McGregor can implement his proposed 'Russian takeover'

McGregor could have an ulterior motive for wanting the fight in Moscow - to usurp Khabib's Russian fans. The entirety of McGregor’s October presser featured Conor at his cut-throat best.

Impeccably dressed and close to the knuckle, those knuckles apparently itching to get into the Makhachkala man, whom he called him a “jockstrap sniffer” and a “coward” running from a Moscow rematch, something ingrained in the Dagestani man.

Aside from the crass and uncouth volley of insults there was something that became more apparent in McGregor’s tone: he promised to deliver to the people and, in Khabib’s absence, could convince the public that the Makhachkala man is a villain, and then invent a hero role for himself to step into.

RT

“The old saying is: ‘From Russia with love’ and I feel the love every time I set foot in this great country and especially in this great city,” came the typical schmoozing from the enigmatic Irishman.

A fighter’s “territory” is considered sacred, but the fast-talking, fast-punching McGregor is a masterful speaker renowned for his verbal gymnastics. Here he was waxing lyrical about the enemy’s home fans.

“I have some news for you all for the world here: for me, I wish to compete in Moscow, Russia, we know that. We know what bout I am seeking here in Russia. The Russian people deserve this inevitable rematch to take place here in Moscow. And it will happen,” McGregor announced, gifting his new favorite audience exclusivity to his plans and the promise of what would be the biggest show in UFC history.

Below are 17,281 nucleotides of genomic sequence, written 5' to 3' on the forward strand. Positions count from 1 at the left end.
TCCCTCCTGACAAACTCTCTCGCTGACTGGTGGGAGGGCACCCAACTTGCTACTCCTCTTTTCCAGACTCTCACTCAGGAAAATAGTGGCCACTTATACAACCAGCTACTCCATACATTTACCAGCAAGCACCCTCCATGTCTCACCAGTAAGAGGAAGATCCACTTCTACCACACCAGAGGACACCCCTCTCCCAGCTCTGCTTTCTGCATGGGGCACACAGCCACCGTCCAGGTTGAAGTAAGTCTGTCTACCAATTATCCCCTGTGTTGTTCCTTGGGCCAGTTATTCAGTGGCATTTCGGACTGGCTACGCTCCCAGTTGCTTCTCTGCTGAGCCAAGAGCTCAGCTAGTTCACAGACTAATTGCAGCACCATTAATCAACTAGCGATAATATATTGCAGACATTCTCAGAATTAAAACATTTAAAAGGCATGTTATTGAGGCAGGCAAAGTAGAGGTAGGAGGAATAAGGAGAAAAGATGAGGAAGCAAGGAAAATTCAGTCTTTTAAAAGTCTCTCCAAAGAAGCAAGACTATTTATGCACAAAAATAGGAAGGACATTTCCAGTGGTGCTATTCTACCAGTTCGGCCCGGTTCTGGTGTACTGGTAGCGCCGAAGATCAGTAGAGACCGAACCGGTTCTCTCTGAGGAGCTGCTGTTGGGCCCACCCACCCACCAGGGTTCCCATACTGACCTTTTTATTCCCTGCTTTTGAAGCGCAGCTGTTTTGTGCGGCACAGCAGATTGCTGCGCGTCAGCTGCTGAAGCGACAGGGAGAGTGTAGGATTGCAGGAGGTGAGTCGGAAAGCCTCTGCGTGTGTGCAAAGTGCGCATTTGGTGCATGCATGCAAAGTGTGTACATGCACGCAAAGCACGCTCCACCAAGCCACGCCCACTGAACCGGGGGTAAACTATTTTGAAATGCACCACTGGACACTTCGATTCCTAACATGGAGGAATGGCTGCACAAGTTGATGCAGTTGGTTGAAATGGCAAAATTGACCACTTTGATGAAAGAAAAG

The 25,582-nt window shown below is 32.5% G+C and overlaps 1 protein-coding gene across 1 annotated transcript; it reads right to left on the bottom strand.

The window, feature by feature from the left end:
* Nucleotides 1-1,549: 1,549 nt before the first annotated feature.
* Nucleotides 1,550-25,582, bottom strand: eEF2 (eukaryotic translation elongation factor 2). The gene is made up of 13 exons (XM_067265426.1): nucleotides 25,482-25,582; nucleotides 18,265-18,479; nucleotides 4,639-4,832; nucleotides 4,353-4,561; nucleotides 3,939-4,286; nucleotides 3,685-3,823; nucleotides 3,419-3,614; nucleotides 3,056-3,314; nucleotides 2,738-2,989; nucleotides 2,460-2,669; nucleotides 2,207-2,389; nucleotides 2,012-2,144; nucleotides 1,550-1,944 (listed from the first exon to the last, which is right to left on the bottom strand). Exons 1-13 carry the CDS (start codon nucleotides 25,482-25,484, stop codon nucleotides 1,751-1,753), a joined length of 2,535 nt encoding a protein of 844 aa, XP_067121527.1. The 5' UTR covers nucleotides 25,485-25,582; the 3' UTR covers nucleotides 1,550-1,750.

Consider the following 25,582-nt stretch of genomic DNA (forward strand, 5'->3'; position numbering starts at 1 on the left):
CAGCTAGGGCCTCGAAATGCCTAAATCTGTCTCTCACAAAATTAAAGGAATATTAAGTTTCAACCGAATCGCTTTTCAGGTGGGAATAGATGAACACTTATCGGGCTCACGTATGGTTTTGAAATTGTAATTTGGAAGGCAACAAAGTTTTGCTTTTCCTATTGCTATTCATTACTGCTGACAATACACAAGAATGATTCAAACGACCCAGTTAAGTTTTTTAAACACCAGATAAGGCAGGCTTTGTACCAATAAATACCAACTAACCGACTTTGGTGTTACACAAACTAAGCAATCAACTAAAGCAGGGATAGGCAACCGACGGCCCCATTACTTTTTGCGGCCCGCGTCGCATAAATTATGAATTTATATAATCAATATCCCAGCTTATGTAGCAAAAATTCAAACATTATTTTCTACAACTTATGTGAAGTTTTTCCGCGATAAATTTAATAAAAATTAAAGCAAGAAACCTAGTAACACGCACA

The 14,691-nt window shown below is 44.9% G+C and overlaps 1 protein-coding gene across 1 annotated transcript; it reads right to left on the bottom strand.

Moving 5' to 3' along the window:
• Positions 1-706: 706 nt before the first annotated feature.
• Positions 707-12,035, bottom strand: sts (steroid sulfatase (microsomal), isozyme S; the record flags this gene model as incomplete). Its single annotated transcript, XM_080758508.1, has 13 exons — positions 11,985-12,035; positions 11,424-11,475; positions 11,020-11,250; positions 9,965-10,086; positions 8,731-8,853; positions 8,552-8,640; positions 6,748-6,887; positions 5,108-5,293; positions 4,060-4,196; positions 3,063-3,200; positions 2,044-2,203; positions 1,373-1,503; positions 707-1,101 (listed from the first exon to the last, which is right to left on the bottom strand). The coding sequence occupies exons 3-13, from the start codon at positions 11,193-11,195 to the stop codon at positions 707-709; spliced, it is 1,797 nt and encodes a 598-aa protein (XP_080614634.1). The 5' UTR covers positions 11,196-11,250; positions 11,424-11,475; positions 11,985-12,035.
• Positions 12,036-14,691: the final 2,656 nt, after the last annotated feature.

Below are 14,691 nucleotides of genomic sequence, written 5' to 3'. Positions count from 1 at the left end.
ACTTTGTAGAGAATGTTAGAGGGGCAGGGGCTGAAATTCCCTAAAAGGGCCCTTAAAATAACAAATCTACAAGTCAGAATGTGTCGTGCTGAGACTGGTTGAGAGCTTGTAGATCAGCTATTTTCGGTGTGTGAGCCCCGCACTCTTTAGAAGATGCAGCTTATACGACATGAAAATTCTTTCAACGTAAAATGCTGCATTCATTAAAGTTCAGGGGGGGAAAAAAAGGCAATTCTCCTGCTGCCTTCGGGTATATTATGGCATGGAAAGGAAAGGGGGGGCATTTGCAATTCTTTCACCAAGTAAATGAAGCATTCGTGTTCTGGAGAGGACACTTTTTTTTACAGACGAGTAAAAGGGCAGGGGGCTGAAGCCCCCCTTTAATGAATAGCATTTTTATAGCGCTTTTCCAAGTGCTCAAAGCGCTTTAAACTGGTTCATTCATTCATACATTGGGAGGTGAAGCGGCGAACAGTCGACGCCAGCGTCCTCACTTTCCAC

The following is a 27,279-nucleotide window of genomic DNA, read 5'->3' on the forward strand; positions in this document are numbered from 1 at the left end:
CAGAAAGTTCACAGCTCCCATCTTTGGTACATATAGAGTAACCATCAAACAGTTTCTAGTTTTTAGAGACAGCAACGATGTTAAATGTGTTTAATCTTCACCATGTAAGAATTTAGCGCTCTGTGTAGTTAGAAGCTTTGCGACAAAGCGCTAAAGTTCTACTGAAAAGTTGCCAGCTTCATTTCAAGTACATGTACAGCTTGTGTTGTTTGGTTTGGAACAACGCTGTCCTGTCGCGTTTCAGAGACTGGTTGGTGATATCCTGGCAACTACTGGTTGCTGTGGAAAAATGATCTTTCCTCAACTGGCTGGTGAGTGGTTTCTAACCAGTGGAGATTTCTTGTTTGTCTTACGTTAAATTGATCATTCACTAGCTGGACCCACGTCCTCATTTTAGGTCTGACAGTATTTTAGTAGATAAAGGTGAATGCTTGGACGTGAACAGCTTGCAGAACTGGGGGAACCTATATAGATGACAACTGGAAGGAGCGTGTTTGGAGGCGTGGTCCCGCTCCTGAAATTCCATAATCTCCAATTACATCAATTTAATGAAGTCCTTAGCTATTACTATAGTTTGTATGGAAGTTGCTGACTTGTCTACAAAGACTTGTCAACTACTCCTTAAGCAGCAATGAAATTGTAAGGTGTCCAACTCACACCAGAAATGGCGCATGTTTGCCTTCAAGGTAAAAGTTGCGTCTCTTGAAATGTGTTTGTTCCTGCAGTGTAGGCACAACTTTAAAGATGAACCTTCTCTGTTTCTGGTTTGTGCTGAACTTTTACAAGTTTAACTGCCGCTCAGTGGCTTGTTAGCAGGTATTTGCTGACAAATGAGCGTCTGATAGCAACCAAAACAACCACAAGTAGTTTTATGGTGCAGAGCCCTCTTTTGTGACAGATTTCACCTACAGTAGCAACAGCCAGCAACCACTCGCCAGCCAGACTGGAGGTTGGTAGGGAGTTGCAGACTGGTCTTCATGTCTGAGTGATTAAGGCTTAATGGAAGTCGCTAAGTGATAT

Having laid a claim to Russian fans, McGregor the wnet after Khabib’s allegiance, separating the Dagestani peoples of the South Russian Republic in the North Caucasus region from the country. It was classic divide and conquer tactics.

“I’m not sure does he represent Russia? I don’t think he does represent Russia. I’ve never seen the man represent Russia in my life. Have you ever seen him raise a Russian flag like I raise the Irish flag with pride? I’ve never seen it once in my life. He is running from the bout in Moscow,” McGregor spewed.

“He can run and he does run. It is in the nature of the Dagestani man to run. Every great Russian knows this about the Dagestani men. Every Chechen knows this about the Dagestani men - they run and they cower.”

In full infallible hero mode, McGregor was able to relegate Khabib to villain status and an enemy of the people while setting the foundations to maneuver himself to usurp Khabib’s place as the golden boy of Russian sport.

Portraying himself as the saviour of sport to a nation of 150 million people would also pay dividends in the business sense. In the big bright lights of Moscow, his magnetic commercial presence and sharp business acumen has won fans in many different professional spheres and would be the perfect stage on which to build his whiskey brand.

Outside of young MMA fans attracted by the cocksure swagger and UFC belts, there are journalists, influencers and those from the fringes of the sports world present that admire his brand-building skills.

During McGregor’s meteoric rise through the UFC ranks, the likes of which had never been witnessed in professional MMA, his trusty catchphrase became the simple yet effective: “We’re not here to take part, we’re here to take over”, and that would ring especially true as regards a rematch with Khabib.